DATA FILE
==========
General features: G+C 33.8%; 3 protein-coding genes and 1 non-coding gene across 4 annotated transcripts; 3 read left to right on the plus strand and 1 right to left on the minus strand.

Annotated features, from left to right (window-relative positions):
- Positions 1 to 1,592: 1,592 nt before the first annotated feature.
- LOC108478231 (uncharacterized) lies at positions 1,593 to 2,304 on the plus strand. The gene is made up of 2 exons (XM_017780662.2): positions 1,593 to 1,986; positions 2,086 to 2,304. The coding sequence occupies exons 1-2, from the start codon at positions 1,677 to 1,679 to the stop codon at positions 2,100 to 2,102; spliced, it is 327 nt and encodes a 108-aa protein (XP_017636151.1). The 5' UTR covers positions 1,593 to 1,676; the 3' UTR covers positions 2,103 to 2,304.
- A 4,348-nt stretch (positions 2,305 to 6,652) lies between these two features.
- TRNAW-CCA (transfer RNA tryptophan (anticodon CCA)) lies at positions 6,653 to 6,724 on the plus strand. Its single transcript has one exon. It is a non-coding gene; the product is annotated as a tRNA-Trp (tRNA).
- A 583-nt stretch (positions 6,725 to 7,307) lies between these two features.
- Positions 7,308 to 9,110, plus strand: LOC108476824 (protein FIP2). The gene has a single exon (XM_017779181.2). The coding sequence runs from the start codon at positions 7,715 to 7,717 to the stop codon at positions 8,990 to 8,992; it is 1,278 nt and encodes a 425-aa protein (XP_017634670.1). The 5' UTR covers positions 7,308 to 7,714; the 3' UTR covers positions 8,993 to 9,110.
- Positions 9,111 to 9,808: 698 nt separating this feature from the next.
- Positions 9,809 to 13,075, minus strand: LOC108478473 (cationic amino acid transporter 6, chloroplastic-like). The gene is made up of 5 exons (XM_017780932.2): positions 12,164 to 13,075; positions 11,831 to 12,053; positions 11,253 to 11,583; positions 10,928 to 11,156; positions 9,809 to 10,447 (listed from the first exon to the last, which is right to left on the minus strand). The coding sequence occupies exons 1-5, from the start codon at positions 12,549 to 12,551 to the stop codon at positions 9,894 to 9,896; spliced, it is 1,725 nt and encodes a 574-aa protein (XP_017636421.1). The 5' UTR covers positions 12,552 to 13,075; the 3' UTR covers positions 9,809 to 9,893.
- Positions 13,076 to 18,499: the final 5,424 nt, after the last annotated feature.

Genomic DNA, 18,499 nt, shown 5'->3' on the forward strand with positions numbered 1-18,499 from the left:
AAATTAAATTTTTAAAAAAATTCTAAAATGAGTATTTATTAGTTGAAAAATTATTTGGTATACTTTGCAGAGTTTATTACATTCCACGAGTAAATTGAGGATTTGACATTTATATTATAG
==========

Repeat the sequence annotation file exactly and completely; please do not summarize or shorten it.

General features: G+C 33.8%; 3 protein-coding genes and 1 non-coding gene across 4 annotated transcripts; 3 read left to right on the plus strand and 1 right to left on the minus strand.

Annotated features, from left to right (window-relative positions):
- Positions 1 to 1,592: 1,592 nt before the first annotated feature.
- LOC108478231 (uncharacterized) lies at positions 1,593 to 2,304 on the plus strand. The gene is made up of 2 exons (XM_017780662.2): positions 1,593 to 1,986; positions 2,086 to 2,304. The coding sequence occupies exons 1-2, from the start codon at positions 1,677 to 1,679 to the stop codon at positions 2,100 to 2,102; spliced, it is 327 nt and encodes a 108-aa protein (XP_017636151.1). The 5' UTR covers positions 1,593 to 1,676; the 3' UTR covers positions 2,103 to 2,304.
- A 4,348-nt stretch (positions 2,305 to 6,652) lies between these two features.
- TRNAW-CCA (transfer RNA tryptophan (anticodon CCA)) lies at positions 6,653 to 6,724 on the plus strand. Its single transcript has one exon. It is a non-coding gene; the product is annotated as a tRNA-Trp (tRNA).
- A 583-nt stretch (positions 6,725 to 7,307) lies between these two features.
- Positions 7,308 to 9,110, plus strand: LOC108476824 (protein FIP2). The gene has a single exon (XM_017779181.2). The coding sequence runs from the start codon at positions 7,715 to 7,717 to the stop codon at positions 8,990 to 8,992; it is 1,278 nt and encodes a 425-aa protein (XP_017634670.1). The 5' UTR covers positions 7,308 to 7,714; the 3' UTR covers positions 8,993 to 9,110.
- Positions 9,111 to 9,808: 698 nt separating this feature from the next.
- Positions 9,809 to 13,075, minus strand: LOC108478473 (cationic amino acid transporter 6, chloroplastic-like). The gene is made up of 5 exons (XM_017780932.2): positions 12,164 to 13,075; positions 11,831 to 12,053; positions 11,253 to 11,583; positions 10,928 to 11,156; positions 9,809 to 10,447 (listed from the first exon to the last, which is right to left on the minus strand). The coding sequence occupies exons 1-5, from the start codon at positions 12,549 to 12,551 to the stop codon at positions 9,894 to 9,896; spliced, it is 1,725 nt and encodes a 574-aa protein (XP_017636421.1). The 5' UTR covers positions 12,552 to 13,075; the 3' UTR covers positions 9,809 to 9,893.
- Positions 13,076 to 18,499: the final 5,424 nt, after the last annotated feature.

Genomic DNA, 18,499 nt, shown 5'->3' on the forward strand with positions numbered 1-18,499 from the left:
AAATTAAATTTTTAAAAAAATTCTAAAATGAGTATTTATTAGTTGAAAAATTATTTGGTATACTTTGCAGAGTTTATTACATTCCACGAGTAAATTGAGGATTTGACATTTATATTATAG